So, generally, the easiest way for hackers to get into an organization is by convincing users do to something: click on an email attachment or a link, make a phone call, share information, etc. For all the technological advances that have sprung forth in the past decade, this is still among greatest challenges faced by security professionals: figuring out how to keep people from following hackers’ instructions.
Our biggest vulnerability is also our greatest asset. We can make thoughtful decisions quickly. And sometimes our decisions aren’t so thoughtful because we’re in the midst of doing other things, or generally too distracted to slow down and think through what is being asked of us. This little glitch in our code is all an attacker needs.
Exploiting this human vulnerability is all an attacker needs to get us to act in a way that is not in our best interest. This is the nature of a hacker-victim relationship. But are there other ways that people are getting hacked that maybe aren’t as overt as this? Think of the decisions we make daily. How many of them are in our best interest or the best interest of our friends and family.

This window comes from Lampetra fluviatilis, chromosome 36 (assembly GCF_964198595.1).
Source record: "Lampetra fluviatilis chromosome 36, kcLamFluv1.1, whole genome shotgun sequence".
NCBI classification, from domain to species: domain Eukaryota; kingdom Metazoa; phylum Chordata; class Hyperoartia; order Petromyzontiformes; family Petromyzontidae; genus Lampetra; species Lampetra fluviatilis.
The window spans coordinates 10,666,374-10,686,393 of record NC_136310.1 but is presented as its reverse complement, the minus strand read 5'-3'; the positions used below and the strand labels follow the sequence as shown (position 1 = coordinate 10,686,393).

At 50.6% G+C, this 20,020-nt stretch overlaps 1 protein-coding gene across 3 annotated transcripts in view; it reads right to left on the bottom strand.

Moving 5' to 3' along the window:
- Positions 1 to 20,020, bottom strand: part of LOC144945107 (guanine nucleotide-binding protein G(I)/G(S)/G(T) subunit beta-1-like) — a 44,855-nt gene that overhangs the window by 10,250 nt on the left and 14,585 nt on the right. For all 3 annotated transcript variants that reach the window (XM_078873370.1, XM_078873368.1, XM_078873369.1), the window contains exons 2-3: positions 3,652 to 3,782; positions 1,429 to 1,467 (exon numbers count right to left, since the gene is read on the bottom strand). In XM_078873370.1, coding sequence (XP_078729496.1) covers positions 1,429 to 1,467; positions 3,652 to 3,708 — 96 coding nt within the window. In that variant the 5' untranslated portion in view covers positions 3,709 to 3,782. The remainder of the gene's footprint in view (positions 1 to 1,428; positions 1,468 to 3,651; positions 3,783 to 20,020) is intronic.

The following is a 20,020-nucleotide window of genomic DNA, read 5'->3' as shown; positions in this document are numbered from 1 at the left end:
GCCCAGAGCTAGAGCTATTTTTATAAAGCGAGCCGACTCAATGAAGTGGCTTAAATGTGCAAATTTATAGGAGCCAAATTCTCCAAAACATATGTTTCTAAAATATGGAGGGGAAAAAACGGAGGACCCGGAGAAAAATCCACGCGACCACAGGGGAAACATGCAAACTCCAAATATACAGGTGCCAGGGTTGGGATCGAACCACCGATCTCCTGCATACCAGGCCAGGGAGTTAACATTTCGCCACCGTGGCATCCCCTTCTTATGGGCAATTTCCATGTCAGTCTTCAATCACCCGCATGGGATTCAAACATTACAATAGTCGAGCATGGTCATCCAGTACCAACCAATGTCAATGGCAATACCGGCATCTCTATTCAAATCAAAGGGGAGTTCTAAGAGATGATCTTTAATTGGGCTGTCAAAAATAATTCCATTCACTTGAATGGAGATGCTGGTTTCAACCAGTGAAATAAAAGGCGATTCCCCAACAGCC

We make snap decisions all the time that aren’t really based on sound logic. I bet any one of us can look back over the course of the case and think about an action we took that wasn’t ideal. It’s a given. If we didn’t make decisions relatively quickly, our brains would grind to a halt and we’d become mostly ineffective at making our way through this world. But as technology gets better and better at humans hacking other humans (think targeted advertising through machine learning algorithms), we should pause to ask ourselves whether we’re on the right track. Will this lead us to a better humanity? Just throwing that question out there. It can go a myriad of different ways. Thanks for reading.